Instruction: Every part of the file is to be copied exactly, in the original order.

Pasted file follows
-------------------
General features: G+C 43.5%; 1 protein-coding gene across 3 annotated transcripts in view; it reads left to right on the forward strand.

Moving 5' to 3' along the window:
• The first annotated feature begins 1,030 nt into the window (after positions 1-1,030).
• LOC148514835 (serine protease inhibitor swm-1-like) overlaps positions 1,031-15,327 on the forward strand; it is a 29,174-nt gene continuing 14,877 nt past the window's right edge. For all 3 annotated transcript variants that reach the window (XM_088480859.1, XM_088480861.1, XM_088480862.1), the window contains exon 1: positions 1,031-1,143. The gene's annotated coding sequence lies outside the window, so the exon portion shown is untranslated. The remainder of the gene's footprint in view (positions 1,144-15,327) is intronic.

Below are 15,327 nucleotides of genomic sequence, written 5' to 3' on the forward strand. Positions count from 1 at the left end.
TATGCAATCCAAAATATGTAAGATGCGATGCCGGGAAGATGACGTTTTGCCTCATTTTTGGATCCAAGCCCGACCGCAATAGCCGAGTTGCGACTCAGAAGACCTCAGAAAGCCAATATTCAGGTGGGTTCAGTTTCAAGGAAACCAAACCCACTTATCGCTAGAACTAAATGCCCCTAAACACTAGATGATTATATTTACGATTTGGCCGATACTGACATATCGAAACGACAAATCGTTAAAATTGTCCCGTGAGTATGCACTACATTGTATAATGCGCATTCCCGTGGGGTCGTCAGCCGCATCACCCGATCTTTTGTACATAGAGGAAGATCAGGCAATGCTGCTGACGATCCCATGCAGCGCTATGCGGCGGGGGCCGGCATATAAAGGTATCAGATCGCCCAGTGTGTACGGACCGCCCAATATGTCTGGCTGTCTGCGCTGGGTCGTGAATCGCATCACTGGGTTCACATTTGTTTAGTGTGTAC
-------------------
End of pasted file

General features: G+C 43.5%; 1 protein-coding gene across 3 annotated transcripts in view; it reads left to right on the forward strand.

Moving 5' to 3' along the window:
• The first annotated feature begins 1,030 nt into the window (after positions 1-1,030).
• LOC148514835 (serine protease inhibitor swm-1-like) overlaps positions 1,031-15,327 on the forward strand; it is a 29,174-nt gene continuing 14,877 nt past the window's right edge. For all 3 annotated transcript variants that reach the window (XM_088480859.1, XM_088480861.1, XM_088480862.1), the window contains exon 1: positions 1,031-1,143. The gene's annotated coding sequence lies outside the window, so the exon portion shown is untranslated. The remainder of the gene's footprint in view (positions 1,144-15,327) is intronic.

Below are 15,327 nucleotides of genomic sequence, written 5' to 3' on the forward strand. Positions count from 1 at the left end.
TATGCAATCCAAAATATGTAAGATGCGATGCCGGGAAGATGACGTTTTGCCTCATTTTTGGATCCAAGCCCGACCGCAATAGCCGAGTTGCGACTCAGAAGACCTCAGAAAGCCAATATTCAGGTGGGTTCAGTTTCAAGGAAACCAAACCCACTTATCGCTAGAACTAAATGCCCCTAAACACTAGATGATTATATTTACGATTTGGCCGATACTGACATATCGAAACGACAAATCGTTAAAATTGTCCCGTGAGTATGCACTACATTGTATAATGCGCATTCCCGTGGGGTCGTCAGCCGCATCACCCGATCTTTTGTACATAGAGGAAGATCAGGCAATGCTGCTGACGATCCCATGCAGCGCTATGCGGCGGGGGCCGGCATATAAAGGTATCAGATCGCCCAGTGTGTACGGACCGCCCAATATGTCTGGCTGTCTGCGCTGGGTCGTGAATCGCATCACTGGGTTCACATTTGTTTAGTGTGTAC